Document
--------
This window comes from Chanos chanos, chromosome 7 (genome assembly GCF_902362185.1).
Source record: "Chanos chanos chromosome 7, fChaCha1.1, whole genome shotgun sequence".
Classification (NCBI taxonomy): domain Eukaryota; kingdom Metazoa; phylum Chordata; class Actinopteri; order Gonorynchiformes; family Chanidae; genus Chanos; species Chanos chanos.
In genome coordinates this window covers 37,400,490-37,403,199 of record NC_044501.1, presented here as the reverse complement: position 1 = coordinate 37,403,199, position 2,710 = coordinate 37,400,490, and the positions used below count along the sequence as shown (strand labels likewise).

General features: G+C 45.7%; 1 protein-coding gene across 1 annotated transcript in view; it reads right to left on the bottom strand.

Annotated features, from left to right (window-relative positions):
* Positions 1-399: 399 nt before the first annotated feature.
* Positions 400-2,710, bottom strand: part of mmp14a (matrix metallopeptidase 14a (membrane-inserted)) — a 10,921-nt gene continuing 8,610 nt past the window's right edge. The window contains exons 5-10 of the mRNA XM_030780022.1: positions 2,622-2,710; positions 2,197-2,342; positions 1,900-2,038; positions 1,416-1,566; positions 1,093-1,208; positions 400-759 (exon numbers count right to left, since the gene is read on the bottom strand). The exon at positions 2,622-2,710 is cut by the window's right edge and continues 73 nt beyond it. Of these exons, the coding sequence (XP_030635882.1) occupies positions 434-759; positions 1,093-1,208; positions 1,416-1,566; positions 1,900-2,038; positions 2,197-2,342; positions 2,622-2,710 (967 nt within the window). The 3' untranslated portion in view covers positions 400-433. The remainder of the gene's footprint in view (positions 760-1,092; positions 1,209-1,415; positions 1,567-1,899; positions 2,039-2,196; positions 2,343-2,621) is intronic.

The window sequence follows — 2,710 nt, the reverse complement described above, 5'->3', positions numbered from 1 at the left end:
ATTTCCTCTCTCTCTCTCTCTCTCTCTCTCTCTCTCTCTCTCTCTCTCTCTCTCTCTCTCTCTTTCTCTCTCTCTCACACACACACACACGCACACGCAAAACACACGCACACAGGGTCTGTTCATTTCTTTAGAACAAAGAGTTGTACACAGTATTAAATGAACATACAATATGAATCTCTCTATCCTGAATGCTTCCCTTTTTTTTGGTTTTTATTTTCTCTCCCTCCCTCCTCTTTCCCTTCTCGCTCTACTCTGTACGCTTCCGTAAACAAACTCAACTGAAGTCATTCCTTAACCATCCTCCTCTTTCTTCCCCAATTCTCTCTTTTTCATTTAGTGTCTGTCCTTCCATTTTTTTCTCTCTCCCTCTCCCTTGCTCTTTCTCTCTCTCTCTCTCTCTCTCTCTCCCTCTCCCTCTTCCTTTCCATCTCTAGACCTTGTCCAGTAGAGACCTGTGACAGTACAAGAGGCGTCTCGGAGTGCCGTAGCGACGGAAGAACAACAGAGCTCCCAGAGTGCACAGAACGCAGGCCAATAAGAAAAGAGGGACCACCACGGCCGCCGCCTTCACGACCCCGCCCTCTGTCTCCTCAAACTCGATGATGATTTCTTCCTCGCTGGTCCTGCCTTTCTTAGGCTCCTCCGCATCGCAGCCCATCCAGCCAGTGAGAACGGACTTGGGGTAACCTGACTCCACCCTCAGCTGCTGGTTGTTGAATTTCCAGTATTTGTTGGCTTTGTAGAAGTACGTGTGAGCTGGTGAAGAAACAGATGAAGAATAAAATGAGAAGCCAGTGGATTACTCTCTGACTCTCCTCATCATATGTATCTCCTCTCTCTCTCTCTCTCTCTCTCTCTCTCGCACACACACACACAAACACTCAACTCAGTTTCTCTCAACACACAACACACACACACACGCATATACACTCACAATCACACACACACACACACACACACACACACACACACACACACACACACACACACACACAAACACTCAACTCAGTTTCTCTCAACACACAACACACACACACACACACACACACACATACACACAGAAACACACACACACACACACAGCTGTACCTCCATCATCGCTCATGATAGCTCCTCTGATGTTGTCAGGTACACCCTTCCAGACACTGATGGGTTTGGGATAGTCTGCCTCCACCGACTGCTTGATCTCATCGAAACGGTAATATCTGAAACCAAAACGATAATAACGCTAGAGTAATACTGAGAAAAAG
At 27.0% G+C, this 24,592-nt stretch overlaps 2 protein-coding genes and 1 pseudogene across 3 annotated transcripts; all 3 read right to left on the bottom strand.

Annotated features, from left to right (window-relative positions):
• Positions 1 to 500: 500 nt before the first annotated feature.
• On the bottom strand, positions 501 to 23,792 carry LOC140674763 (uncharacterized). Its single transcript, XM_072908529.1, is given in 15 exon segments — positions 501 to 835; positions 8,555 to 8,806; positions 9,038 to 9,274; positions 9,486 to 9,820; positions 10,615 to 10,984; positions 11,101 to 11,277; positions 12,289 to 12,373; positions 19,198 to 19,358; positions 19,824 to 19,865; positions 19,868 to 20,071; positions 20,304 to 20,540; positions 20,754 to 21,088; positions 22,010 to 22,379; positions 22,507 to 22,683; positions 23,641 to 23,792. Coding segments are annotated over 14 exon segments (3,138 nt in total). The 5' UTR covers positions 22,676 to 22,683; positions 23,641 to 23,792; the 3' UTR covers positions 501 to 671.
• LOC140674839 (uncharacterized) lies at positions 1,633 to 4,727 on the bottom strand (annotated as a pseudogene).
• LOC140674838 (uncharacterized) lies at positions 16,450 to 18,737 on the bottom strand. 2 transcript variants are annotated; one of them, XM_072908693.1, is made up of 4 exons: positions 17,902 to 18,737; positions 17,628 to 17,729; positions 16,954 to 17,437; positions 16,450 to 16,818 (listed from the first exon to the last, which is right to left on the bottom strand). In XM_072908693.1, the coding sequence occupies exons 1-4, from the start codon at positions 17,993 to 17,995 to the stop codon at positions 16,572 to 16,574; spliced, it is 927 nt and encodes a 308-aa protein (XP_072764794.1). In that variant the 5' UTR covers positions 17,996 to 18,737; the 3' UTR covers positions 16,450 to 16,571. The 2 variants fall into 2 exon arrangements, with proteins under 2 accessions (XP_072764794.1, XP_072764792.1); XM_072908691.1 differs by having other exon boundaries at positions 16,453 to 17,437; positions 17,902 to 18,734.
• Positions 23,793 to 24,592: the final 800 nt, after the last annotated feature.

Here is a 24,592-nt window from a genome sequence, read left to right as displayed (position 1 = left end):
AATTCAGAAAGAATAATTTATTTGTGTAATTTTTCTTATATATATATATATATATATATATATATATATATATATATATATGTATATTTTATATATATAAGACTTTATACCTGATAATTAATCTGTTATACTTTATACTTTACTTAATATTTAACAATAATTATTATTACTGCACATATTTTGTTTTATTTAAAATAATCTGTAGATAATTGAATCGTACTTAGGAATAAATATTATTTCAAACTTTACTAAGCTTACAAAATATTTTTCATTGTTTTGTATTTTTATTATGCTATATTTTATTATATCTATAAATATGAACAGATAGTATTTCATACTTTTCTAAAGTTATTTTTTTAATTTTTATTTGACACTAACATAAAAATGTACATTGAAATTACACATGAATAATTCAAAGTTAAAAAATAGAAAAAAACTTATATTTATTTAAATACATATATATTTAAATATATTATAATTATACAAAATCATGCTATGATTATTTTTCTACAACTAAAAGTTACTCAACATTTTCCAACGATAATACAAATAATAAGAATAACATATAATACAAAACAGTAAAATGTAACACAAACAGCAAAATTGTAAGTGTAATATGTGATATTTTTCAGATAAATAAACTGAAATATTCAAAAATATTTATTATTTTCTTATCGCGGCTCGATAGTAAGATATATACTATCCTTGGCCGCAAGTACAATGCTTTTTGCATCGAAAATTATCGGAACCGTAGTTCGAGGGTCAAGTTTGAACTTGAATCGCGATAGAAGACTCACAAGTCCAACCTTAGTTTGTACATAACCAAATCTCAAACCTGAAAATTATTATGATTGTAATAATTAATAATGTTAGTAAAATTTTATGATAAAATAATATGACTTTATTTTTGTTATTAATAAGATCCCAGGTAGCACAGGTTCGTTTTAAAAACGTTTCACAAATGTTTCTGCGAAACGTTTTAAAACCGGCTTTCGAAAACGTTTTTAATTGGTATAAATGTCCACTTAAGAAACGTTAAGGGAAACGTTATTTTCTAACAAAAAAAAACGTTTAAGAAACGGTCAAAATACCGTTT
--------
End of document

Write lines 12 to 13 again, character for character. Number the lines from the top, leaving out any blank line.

Annotated features, from left to right (window-relative positions):
• Positions 1 to 500: 500 nt before the first annotated feature.